Emotion can be rational or irrational, based on belief. According to Nussbaum, the ancients in general did not view reason and emotion as opposites: they assessed emotions as rational or irrational depending on the situation. For them, “all emotions are to some degree ‘rational’ in a descriptive sense—all are to some degree cognitive and based upon belief—and they may then be assessed, as beliefs are assessed, for their normative status” (304).
So if you believe someone keyed your car, it’s rational to feel angry at them for doing that, because in this society, cars are expensive, and it’s normal to value them.
Aristotle’s goal is to teach rhetors how to produce emotions in an audience through language precisely because he, like many of his contemporaries, accepts that emotions are a function of belief and so they can be reliably produced and subtracted through discourse and argument (305-6).
Fear is “a particularly human experience with a rich intentional awareness of its object, resting on beliefs and judgments of many sorts, both general and concrete” (308).
Fear vs being startled. To distinguish fear from merely being startled, Nussbaum explains the diff btw appearance (phantasia) and belief: an appearance alone is not something I’ll commit myself to, whereas a belief involves a conviction (306-7). Same goes for emotions: to have an emotion (rather than a bodily sensation prompted by an appearance alone), a belief must be involved. Someone’s sudden appearance may startle you, but it doesn’t escalate to fear unless you believe this someone is going to hurt you or do something awful. It doesn’t matter if your belief is wrong; it only matters that you do indeed believe it.
To experience the emotion of fear, you have to believe that the object of your fear is an evil you can’t prevent that will cause you great pain and destruction, that it’s on its way right now (it’s impending), and that you are powerless to prevent it (308). But you won’t feel fear, according to Aristotle, if you don’t believe you are vulnerable or that you have something to lose. All these beliefs are the necessary conditions of the emotion. Your level of fear will increase if you believe the suffering you’ll undergo is ginormous and irreparable, and if you believe no one’s on their way to help. Your level of fear will drop off the radar if you believe you’re no longer vulnerable—you have nothing left to lose.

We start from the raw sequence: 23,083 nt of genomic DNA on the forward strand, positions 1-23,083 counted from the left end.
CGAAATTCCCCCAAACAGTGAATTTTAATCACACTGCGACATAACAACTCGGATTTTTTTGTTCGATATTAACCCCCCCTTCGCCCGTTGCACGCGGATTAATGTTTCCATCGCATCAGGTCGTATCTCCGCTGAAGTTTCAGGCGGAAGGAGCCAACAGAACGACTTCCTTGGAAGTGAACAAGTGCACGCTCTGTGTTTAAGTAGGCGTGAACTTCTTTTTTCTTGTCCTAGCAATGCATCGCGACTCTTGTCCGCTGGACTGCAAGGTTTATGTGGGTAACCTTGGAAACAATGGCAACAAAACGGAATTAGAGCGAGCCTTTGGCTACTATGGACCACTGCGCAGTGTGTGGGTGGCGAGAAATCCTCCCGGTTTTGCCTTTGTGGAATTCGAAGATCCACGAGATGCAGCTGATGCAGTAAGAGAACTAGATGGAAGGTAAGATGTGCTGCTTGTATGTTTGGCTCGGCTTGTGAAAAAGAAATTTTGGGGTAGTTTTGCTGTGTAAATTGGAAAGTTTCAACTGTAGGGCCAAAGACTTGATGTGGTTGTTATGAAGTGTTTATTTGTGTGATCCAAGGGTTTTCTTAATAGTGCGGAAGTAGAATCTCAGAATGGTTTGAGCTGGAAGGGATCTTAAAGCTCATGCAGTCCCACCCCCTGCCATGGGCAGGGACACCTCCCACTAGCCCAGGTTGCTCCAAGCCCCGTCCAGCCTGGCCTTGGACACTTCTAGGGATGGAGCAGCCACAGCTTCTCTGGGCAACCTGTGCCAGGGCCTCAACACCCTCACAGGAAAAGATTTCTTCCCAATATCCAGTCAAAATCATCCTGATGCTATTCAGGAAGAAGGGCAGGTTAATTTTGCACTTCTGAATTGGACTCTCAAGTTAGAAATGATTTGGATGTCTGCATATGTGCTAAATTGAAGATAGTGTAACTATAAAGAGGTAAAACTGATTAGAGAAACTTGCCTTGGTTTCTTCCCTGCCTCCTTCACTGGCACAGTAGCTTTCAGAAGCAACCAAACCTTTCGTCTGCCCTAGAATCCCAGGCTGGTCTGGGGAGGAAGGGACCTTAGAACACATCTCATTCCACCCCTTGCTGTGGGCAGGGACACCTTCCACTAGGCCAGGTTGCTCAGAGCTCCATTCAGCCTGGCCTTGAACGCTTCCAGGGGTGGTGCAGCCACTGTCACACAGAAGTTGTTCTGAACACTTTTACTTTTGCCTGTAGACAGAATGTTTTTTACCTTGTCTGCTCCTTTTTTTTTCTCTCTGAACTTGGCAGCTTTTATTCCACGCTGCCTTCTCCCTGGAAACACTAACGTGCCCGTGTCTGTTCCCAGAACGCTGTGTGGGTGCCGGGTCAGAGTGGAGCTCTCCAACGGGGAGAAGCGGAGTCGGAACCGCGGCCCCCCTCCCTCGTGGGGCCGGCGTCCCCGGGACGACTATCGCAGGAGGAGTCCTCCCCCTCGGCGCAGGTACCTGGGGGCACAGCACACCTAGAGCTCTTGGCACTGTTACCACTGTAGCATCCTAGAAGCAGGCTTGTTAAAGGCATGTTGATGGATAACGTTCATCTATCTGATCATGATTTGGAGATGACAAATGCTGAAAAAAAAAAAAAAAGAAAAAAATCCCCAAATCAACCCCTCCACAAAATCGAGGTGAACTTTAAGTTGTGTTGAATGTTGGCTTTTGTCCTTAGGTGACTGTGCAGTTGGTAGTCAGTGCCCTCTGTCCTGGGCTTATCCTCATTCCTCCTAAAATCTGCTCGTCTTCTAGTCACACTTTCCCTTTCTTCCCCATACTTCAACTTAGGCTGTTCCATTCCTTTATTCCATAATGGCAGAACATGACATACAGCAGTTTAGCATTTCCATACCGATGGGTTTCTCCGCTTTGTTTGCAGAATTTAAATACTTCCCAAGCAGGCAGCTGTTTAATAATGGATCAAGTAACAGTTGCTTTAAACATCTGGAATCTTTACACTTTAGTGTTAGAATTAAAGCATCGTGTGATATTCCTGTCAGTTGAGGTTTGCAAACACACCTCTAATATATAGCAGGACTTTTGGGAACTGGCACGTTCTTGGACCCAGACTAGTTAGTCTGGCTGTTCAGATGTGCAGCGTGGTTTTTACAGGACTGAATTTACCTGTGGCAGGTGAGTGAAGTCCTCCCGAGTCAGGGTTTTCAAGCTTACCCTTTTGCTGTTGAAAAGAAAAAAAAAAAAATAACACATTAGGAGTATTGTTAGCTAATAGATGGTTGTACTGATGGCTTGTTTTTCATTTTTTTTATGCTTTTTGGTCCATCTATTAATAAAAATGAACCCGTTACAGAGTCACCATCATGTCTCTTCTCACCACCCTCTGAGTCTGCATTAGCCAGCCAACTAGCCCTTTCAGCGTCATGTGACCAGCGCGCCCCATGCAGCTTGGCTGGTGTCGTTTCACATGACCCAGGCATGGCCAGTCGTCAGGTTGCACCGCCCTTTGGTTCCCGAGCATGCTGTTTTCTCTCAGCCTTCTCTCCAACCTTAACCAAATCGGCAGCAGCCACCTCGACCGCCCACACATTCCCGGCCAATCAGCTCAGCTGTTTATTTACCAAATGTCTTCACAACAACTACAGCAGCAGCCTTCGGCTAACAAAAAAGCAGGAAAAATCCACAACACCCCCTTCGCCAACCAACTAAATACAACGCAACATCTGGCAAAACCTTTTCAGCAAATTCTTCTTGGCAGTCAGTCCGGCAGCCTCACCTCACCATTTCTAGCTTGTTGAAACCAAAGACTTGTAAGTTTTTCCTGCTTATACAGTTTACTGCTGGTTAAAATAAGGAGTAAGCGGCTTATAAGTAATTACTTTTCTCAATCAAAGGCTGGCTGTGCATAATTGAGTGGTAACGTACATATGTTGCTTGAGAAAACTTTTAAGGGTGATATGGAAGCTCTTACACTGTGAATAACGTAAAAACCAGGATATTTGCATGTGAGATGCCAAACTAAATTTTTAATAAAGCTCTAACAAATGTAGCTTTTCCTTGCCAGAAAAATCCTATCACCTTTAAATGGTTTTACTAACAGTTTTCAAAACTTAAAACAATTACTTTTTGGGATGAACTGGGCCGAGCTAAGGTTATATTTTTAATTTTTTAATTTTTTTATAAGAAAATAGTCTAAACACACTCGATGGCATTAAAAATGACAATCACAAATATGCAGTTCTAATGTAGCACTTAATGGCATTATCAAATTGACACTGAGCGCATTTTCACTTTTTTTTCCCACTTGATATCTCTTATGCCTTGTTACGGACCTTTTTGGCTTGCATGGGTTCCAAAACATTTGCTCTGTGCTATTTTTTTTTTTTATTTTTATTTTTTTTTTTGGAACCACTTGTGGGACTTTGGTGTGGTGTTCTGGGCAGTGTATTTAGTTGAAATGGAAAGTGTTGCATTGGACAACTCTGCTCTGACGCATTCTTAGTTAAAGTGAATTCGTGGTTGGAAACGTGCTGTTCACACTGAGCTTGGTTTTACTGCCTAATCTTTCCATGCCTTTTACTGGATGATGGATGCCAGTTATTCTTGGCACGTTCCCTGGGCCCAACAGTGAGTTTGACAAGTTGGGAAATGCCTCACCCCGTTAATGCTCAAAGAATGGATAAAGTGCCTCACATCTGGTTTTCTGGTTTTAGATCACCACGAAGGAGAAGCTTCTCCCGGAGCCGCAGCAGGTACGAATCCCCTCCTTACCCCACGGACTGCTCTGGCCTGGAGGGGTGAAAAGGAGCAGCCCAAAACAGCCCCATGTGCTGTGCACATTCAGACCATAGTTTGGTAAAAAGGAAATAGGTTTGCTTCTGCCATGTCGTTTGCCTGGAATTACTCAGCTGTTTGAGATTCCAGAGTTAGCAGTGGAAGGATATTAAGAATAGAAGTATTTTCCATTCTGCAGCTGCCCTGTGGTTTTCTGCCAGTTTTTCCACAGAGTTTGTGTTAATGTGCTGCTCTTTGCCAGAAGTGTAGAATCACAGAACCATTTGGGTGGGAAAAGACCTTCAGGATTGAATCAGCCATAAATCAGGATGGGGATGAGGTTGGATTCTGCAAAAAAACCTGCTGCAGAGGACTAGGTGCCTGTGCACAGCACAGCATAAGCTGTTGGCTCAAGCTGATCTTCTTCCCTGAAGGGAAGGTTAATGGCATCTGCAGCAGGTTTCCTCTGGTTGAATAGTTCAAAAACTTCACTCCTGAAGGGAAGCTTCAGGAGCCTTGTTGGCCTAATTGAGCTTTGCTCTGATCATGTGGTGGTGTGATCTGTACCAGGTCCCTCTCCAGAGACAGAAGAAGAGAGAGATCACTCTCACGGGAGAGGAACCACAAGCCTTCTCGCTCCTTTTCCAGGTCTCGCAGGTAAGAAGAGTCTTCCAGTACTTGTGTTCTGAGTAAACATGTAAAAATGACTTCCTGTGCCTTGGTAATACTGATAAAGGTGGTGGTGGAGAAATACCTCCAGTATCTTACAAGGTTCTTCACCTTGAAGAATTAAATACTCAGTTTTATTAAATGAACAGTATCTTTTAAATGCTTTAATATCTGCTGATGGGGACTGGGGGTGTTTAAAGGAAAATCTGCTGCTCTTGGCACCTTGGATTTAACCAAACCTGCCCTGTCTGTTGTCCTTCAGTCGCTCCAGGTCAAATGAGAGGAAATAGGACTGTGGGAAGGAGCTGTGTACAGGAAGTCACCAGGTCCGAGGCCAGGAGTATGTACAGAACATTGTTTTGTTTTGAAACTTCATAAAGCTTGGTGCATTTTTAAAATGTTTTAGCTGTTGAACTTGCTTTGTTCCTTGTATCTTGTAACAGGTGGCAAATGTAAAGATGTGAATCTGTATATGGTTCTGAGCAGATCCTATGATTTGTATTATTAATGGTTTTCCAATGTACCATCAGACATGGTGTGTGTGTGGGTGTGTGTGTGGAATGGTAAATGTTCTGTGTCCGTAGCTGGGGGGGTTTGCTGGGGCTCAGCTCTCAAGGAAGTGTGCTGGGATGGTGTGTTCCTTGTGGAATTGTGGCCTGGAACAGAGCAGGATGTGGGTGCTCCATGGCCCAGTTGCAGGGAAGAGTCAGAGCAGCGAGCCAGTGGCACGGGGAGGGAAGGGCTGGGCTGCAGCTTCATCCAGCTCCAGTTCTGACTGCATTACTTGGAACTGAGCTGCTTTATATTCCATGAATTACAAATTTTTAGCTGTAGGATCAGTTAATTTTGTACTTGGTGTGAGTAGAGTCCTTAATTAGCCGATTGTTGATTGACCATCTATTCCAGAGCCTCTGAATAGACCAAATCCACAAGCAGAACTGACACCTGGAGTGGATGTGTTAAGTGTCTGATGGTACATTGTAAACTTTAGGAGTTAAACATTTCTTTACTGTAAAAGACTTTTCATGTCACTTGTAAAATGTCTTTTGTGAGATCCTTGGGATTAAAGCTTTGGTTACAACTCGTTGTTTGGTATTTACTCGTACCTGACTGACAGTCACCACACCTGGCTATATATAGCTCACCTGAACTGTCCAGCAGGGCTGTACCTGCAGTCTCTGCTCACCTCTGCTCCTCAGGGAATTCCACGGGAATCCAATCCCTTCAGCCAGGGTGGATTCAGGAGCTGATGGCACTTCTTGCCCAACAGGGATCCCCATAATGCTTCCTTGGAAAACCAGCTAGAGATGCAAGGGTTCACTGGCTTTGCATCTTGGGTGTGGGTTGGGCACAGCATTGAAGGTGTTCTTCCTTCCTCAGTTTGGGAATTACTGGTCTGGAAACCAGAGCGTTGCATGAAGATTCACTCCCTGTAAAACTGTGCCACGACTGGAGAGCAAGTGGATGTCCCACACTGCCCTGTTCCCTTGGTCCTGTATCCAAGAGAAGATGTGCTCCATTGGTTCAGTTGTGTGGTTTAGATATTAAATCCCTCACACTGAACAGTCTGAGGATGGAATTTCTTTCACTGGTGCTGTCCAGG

These beliefs are not optional but a necessary condition of fear. Furthermore, the distress and pain associated with fear are indissociable from these beliefs and judgments. Change the belief/judgment, and you’ll change the level of the distress, or perhaps obliterate it.
If Jason from Friday the 13th suddenly shows up in your bathroom while you’re in the shower, it’d be reasonable for you to be very afraid. But if he turns out to be your partner in disguise, your panic-fear will immediately dissipate. On the other hand, if Jason actually shows up and you believe it’s your partner in a mask, it’s reasonable for you to not be afraid, right up until the point where he gets you.
Pity is parallel to fear with different beliefs. Three necessary beliefs for pity: you must believe that the suffering person doesn’t deserve it; that you are vulnerable to this particular evil, too; and that the suffering is not trivial but significant. Therefore a pitier must already believe that there are some good people in the world who don’t deserve for bad things to happen to them (308). And if you believe you are invulnerable to this sort of suffering, Aristotle says you won’t feel pity. (309)
Aristotle’s list of significant impediments (ones that might be pitiable) include: death, bodily assault, old age, illness, lack of food, friendlessness, separation from friends, ugliness (“which impedes friendship,” Nussbaum adds), weakness, having a disability, being disappointed, …etc.
Nussbaum concludes that for Aristotle, “emotions have a rich cognitive structure.” They aren’t “mindless surges of affect, but discerning ways of viewing objects: and beliefs of various types are their necessary conditions.” Beliefs are “constituent parts of the emotion itself” (309). The structure is: “If they think X, they will experience emotion Y.” Though, she explains that it’s much more complicated than that.